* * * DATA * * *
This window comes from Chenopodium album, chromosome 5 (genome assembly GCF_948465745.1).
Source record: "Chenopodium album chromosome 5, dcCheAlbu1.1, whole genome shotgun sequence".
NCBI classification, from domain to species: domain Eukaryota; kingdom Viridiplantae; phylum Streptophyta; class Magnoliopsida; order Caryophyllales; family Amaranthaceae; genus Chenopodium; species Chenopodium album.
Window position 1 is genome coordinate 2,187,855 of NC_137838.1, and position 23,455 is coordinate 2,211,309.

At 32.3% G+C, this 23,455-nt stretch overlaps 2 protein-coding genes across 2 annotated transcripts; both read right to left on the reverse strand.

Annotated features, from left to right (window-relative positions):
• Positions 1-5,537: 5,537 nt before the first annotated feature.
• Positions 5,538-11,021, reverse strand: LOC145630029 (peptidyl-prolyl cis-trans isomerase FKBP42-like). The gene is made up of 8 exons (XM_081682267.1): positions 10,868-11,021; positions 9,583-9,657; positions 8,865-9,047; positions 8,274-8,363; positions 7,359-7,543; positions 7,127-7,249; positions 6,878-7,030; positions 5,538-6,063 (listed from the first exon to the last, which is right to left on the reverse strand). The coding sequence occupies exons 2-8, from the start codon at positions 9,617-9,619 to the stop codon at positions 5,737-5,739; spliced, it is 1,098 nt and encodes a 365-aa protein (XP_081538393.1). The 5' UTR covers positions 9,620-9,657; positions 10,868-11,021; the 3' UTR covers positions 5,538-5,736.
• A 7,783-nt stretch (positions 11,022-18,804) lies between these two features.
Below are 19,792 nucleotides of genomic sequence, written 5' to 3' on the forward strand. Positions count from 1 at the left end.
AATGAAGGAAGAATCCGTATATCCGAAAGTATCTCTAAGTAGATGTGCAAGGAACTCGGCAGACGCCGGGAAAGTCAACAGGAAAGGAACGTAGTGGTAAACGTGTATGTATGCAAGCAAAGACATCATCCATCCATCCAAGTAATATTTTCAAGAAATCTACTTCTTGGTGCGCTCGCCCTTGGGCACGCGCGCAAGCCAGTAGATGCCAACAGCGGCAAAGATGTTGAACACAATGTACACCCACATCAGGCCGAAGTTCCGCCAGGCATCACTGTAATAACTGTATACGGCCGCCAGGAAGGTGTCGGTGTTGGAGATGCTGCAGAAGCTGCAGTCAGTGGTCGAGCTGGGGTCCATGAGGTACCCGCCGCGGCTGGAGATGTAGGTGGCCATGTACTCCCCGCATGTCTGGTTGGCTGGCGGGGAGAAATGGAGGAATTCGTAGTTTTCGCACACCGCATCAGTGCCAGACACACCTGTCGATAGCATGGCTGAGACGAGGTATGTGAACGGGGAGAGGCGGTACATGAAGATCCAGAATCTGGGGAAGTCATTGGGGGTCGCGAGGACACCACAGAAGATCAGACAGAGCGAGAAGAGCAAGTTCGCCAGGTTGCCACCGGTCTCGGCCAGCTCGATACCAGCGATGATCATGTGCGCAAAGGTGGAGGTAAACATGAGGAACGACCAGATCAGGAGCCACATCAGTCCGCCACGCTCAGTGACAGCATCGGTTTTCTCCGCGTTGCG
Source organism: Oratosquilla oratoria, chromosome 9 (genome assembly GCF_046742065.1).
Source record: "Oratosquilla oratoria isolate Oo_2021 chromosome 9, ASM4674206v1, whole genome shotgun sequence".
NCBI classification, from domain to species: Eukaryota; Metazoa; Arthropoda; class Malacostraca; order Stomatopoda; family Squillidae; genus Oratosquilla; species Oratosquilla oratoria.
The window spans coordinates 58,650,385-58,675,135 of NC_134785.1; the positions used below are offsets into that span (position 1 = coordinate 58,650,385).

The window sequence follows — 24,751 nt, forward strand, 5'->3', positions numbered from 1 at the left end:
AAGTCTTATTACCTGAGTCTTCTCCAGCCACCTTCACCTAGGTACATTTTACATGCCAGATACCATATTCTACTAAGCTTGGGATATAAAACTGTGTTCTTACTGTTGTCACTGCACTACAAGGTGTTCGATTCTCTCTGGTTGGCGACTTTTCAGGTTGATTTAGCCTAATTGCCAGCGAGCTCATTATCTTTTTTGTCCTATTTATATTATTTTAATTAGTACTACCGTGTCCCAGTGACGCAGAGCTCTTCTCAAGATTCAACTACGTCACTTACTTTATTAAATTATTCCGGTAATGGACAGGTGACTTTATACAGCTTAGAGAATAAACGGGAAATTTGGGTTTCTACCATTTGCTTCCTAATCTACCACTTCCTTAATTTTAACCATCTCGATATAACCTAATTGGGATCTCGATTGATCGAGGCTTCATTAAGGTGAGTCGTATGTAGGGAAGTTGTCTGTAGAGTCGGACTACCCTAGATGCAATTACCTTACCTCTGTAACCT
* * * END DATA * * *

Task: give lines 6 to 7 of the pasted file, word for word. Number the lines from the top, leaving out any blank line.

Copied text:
Annotated features, from left to right (window-relative positions):
• Positions 1-5,537: 5,537 nt before the first annotated feature.